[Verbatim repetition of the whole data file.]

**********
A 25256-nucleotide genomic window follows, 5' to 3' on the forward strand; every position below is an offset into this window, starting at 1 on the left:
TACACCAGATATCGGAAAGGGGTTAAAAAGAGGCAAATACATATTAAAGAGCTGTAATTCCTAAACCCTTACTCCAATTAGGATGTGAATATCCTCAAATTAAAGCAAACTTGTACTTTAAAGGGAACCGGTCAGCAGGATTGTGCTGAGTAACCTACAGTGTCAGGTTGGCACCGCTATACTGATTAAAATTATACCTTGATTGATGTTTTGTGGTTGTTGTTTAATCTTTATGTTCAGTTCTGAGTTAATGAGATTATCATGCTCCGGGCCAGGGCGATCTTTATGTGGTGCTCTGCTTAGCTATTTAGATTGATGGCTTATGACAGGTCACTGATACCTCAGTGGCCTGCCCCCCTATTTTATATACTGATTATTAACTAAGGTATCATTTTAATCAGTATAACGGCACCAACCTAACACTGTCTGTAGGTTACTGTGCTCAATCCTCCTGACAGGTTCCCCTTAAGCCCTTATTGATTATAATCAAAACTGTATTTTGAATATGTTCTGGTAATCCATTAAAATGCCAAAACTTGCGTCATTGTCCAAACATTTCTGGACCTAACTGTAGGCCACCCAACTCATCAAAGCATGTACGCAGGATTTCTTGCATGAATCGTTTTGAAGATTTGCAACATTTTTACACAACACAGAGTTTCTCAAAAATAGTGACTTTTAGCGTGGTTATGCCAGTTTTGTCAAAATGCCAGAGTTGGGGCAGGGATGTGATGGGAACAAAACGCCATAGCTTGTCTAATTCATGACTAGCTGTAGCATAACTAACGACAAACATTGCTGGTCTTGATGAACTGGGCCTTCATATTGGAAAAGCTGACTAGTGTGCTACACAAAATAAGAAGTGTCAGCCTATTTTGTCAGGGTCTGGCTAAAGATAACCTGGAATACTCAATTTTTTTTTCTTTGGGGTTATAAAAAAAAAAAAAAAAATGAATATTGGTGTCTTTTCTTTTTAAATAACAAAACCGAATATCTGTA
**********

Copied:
A 25256-nucleotide genomic window follows, 5' to 3' on the forward strand; every position below is an offset into this window, starting at 1 on the left:
TACACCAGATATCGGAAAGGGGTTAAAAAGAGGCAAATACATATTAAAGAGCTGTAATTCCTAAACCCTTACTCCAATTAGGATGTGAATATCCTCAAATTAAAGCAAACTTGTACTTTAAAGGGAACCGGTCAGCAGGATTGTGCTGAGTAACCTACAGTGTCAGGTTGGCACCGCTATACTGATTAAAATTATACCTTGATTGATGTTTTGTGGTTGTTGTTTAATCTTTATGTTCAGTTCTGAGTTAATGAGATTATCATGCTCCGGGCCAGGGCGATCTTTATGTGGTGCTCTGCTTAGCTATTTAGATTGATGGCTTATGACAGGTCACTGATACCTCAGTGGCCTGCCCCCCTATTTTATATACTGATTATTAACTAAGGTATCATTTTAATCAGTATAACGGCACCAACCTAACACTGTCTGTAGGTTACTGTGCTCAATCCTCCTGACAGGTTCCCCTTAAGCCCTTATTGATTATAATCAAAACTGTATTTTGAATATGTTCTGGTAATCCATTAAAATGCCAAAACTTGCGTCATTGTCCAAACATTTCTGGACCTAACTGTAGGCCACCCAACTCATCAAAGCATGTACGCAGGATTTCTTGCATGAATCGTTTTGAAGATTTGCAACATTTTTACACAACACAGAGTTTCTCAAAAATAGTGACTTTTAGCGTGGTTATGCCAGTTTTGTCAAAATGCCAGAGTTGGGGCAGGGATGTGATGGGAACAAAACGCCATAGCTTGTCTAATTCATGACTAGCTGTAGCATAACTAACGACAAACATTGCTGGTCTTGATGAACTGGGCCTTCATATTGGAAAAGCTGACTAGTGTGCTACACAAAATAAGAAGTGTCAGCCTATTTTGTCAGGGTCTGGCTAAAGATAACCTGGAATACTCAATTTTTTTTTCTTTGGGGTTATAAAAAAAAAAAAAAAAATGAATATTGGTGTCTTTTCTTTTTAAATAACAAAACCGAATATCTGTA